GARCIA: OK. So Mary, if these other vehicles charge so much less and it's not clear that hedge funds and private equity firms in the future are going to always be able to justify the higher fees that they charge, why would pension funds or anybody else put their money into hedge funds and private equity firms in the first place?
CHILDS: It's mostly for diversification. So if you think that the stock market is really expensive right now and the bond market is really expensive right now and you're kind of anxious and you think that maybe things are going to go down, it's really good to have something that's different from just a long mutual fund that just is betting on the stock market and betting on the bond market with both (ph) fancy tools.
GARCIA: Have something that might not go down, right?
CHILDS: Right. You want something that can bet using other things that aren't accessible to those regular vehicles. So for a hedge fund, that means they can short things; they can bet against things. For private equity, that means they buy a company and put it in a cabinet, tinker with it and make it better, and then in, like, seven years, they'll trot the company back out, and it's better and more expensive. But you're not going to experience the fluctuations of the market, which might just be, like, down 30% - ahh (ph). Like, you don't have to deal with that; you'll just bypass that entirely.
GARCIA: Yeah, I got to say, it's interesting to me that there was a standardized 2% and 20% fee structure in the first place because I would just assume that if a hedge fund has really talented managers and does a great job of investing money on behalf of its investors, that that hedge fund would be able to charge more than 2% and 20%, and hedge funds that aren't as good or less experienced would have to charge less. Why isn't there more variety in the fee structures?
CHILDS: There's actually - you hit on something interesting. The 2% and 20% legend kind of came to be in the dark ages of hedge funds, when what are now considered the kind of grandfathers of the industry were pioneering it and generating crazy returns, doing really, really well.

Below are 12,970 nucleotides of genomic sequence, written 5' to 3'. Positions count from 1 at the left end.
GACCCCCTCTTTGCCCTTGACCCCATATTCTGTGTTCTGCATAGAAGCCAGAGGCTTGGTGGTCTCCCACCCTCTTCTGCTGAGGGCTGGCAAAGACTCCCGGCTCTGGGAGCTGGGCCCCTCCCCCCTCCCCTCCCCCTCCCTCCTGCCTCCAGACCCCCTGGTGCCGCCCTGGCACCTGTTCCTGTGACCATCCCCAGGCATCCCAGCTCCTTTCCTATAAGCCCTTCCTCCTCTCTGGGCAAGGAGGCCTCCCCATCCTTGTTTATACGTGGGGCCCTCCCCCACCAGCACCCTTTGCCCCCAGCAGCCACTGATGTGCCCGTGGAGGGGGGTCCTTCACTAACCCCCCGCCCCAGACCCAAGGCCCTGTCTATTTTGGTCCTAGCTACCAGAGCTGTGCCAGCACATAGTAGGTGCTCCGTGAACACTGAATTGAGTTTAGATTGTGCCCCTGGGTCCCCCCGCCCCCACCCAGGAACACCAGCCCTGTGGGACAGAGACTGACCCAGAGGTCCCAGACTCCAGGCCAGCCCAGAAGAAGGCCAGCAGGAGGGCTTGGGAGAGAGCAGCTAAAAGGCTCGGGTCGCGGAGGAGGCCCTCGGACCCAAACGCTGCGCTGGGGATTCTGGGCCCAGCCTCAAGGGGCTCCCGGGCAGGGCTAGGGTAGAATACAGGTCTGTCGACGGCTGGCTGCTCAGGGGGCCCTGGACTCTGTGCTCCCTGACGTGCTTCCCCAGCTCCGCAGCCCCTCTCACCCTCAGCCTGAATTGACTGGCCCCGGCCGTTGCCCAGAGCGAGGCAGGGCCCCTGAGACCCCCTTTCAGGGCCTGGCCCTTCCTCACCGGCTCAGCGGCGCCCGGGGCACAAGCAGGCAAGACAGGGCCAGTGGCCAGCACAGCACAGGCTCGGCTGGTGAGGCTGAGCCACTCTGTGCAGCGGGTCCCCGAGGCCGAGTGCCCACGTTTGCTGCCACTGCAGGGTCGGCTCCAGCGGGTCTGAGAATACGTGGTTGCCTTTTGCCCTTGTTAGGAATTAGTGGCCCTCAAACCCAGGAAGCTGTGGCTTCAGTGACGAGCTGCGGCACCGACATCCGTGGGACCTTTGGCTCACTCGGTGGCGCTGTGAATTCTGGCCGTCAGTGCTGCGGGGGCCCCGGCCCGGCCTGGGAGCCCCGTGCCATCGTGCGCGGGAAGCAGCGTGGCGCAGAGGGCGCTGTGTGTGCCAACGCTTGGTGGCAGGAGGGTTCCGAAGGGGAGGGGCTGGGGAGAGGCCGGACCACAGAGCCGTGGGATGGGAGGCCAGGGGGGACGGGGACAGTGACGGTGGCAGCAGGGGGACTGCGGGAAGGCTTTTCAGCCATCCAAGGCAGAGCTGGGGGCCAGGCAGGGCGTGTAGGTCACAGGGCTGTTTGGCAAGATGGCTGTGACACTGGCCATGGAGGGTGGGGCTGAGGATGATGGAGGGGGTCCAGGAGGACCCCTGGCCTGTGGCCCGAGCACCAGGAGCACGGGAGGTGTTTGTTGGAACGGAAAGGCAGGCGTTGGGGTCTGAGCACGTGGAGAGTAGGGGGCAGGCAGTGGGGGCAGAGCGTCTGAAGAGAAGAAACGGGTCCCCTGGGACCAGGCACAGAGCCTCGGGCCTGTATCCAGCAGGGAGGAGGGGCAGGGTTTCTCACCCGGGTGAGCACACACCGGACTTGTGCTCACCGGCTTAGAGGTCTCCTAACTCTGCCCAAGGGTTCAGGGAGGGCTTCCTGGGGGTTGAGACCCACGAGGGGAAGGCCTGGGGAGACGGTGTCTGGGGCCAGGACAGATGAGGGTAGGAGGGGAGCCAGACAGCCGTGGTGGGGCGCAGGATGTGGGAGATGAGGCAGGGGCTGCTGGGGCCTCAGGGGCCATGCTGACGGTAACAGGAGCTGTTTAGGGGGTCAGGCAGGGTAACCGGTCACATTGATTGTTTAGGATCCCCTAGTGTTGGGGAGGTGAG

GARCIA: Not that long ago though, right? Like, the '70s, '80s - right around there?
CHILDS: Exactly. So since then - you know, with any market, when it becomes very popular, a lot of people enter it, maybe some of those people are less talented, the performance deteriorates. So as a result of these kind of other people joining that are less talented, they can't charge as much; they're not as good.
So today there is this great dispersion between fee structure. If your past performance is stellar, you can still charge 2% and 20%; in fact, you can charge a lot, lot more because investors are more than willing to pay it. They want that performance, and they want your specific talents to generate it. And then there are other hedge funds that just aren't the same amount of talented, and they just can't charge as much.
GARCIA: So that 2% and 20%, then, it's fair to think of it as more of an average - right?
GARCIA: ...Than it is representative of any hedge fund that you put your money into?
CHILDS: It's a colloquialism that, functionally, it represents the industry, but it's not actually true.
GARCIA: Mary Childs, thanks so much.
CHILDS: Thank you.
(SOUNDBITE OF MUSIC)
GARCIA: This episode of THE INDICATOR was produced by Rachel Cohn. And special shoutout to Rachel, by the way. She's been with us for the last couple of months and will soon be starting a new role at "Reply All," this amazing podcast that we all love. She's been a total rock star for us. Thanks for everything, Rachel. This episode was also fact-checked by Nadia Lewis and edited by Paddy Hirsch. THE INDICATOR is a production of NPR.
NPR transcripts are created on a rush deadline by an NPR contractor. This text may not be in its final form and may be updated or revised in the future. Accuracy and availability may vary. The authoritative record of NPR’s programming is the audio record.